by Catherine Watts
Broadway musical, A Chorus Line perfectly sums up the thoughts and fears that all performing artists have when coming in for an audition: “God, I hope I get it.” After audition performers often think to themselves, “Is there anything I could have done differently to make myself more unique?”
When you have an audition, you aren’t just auditioning for the role for which you were called in. If you stand out, you may be auditioning for every role that the casting director will ever cast.
It’s unfortunate that so much of the arts and entertainment industry is subjective, but there are a few tips that any performing artist can use in order to better stand out during their auditions.
How to Stand Out in An Audition
Show Genuine Interest In The Role You’re Auditioning For:
Like a cover letter can help you stand out when applying to a corporate job, you can and should submit a short note or a cover letter along with your headshot. You should mention a connection with the role you will be auditioning for. You can say something as simple as, “This project sounds like a really fun opportunity and I’d love to be involved.” Although this isn’t guaranteed to get you noticed, casting directors will sometimes take note of the extra time and effort you put forth in order to learn more about the role or the person holding the audition.
Dress For The Job You Want, Not The Job You Have:
When getting dressed for an audition, you should always dress like the character you will be auditioning for. You don’t have to go all out, but if you plan to audition for a role as a stoner, then dressing similar to a stoner is a great way to get noticed. If you plan to audition for a dance part in The Lion King on Broadway, it certainly wouldn’t hurt to dress like the fiercest version of Simba. Attention to those types of details shows that you are the type of performer who truly tries to embody a character.
Connect With The Casting Director On A Personal Level:
Whenever you meet someone who makes a casting decision, be sure to try to connect with them on a personal level, rather than putting them on a pedestal. Try to strike up a quick conversation about something both of you can connect with. It helps if you do some background research on the individuals you will be meeting in order to discover any possible similarities. You need to be aware of how much time this is taking, but it doesn’t take a long-winded conversation with someone in order to connect with them.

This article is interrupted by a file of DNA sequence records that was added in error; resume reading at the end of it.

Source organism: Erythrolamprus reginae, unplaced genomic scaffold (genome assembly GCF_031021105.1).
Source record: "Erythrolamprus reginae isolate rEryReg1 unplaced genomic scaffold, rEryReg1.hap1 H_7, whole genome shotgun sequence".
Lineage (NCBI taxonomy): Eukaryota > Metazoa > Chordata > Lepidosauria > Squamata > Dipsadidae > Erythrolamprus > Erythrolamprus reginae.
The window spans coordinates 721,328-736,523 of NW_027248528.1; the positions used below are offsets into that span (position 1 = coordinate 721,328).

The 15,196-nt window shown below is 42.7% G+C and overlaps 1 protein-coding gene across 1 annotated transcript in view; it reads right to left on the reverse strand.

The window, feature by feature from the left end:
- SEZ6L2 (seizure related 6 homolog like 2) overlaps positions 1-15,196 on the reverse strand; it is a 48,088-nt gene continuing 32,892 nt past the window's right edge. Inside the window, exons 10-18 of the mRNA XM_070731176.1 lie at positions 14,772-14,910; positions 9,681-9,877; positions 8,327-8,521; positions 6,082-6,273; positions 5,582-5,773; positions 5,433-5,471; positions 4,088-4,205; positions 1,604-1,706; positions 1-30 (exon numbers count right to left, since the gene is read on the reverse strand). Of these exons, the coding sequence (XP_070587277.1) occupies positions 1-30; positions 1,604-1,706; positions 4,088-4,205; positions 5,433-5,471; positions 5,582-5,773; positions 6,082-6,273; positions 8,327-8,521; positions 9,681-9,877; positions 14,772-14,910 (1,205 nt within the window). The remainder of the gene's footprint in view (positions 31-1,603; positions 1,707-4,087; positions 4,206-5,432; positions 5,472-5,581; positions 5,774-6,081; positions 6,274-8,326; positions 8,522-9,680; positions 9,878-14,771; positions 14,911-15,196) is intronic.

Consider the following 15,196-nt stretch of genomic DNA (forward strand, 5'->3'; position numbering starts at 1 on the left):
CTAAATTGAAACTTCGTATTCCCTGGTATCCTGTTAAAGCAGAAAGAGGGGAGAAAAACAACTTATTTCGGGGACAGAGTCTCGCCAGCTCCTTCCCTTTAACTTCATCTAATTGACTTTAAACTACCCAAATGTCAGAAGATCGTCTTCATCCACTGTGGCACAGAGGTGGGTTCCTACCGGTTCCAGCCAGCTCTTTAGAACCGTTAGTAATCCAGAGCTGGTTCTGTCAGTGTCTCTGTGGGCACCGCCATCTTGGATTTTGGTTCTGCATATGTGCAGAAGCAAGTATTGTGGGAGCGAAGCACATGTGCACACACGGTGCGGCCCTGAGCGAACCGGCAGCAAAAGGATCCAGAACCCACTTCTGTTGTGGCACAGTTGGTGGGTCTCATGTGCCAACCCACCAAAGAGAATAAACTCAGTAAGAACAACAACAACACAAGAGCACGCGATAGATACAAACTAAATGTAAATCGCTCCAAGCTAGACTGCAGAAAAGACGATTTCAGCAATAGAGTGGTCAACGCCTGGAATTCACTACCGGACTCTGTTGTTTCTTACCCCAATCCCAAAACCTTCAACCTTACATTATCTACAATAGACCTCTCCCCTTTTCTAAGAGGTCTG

Nerves and doubts can get the best of all of us, but even if you feel nervous or insecure about your abilities, try your best to not let it show during your auditions. Remember that your insecurities are all in your head, so you do have the ability to control how you feel before you walk into an audition. When you come in sucking up, scared of, or in awe of the casting director, you do yourself a huge disservice. Never go into the audition seeking validation. No one wants to work with someone who gives away their power, is needy, or unsure of themselves. The best remedy for fear and nervousness is with thorough preparation.
Prepare For The Audition:
Before, after, and during an audition, you should be completely prepared. Extensive preparation for an audition will help you to show your confidence and make it that much easier to land the role.
If you are a singer, for example, this would include, learning where to crescendo or decrescendo, learning the piece in a different key, or recording yourself while practicing and listening to the playback. When I was still an opera singer, I would often research how to pronounce words from the arias I performed in different languages. Take it from me when I say that no one wants to hear an Italian opera song sung by someone with a deep Southern twang.
For actors, I’m talking everything from analyzing the script, analyzing the character, and researching the casting director. Actors should also make a list of all the similarities and differences between yourself and the character you are auditioning for. This will help you to define what strengths you can bring to the role and what challenges you will have to work on.
If you are a dancer that is auditioning for a dance troupe, you should watch some of the group’s past performances and try to mimic how they dance.
Even more generally, you should prepare for how you plan to introduce yourself, where you will be parking when you plan to arrive at the audition, and what you plan to wear. Come in warmed up, physically and vocally, and always have extra copies of your headshot and résumé on hand.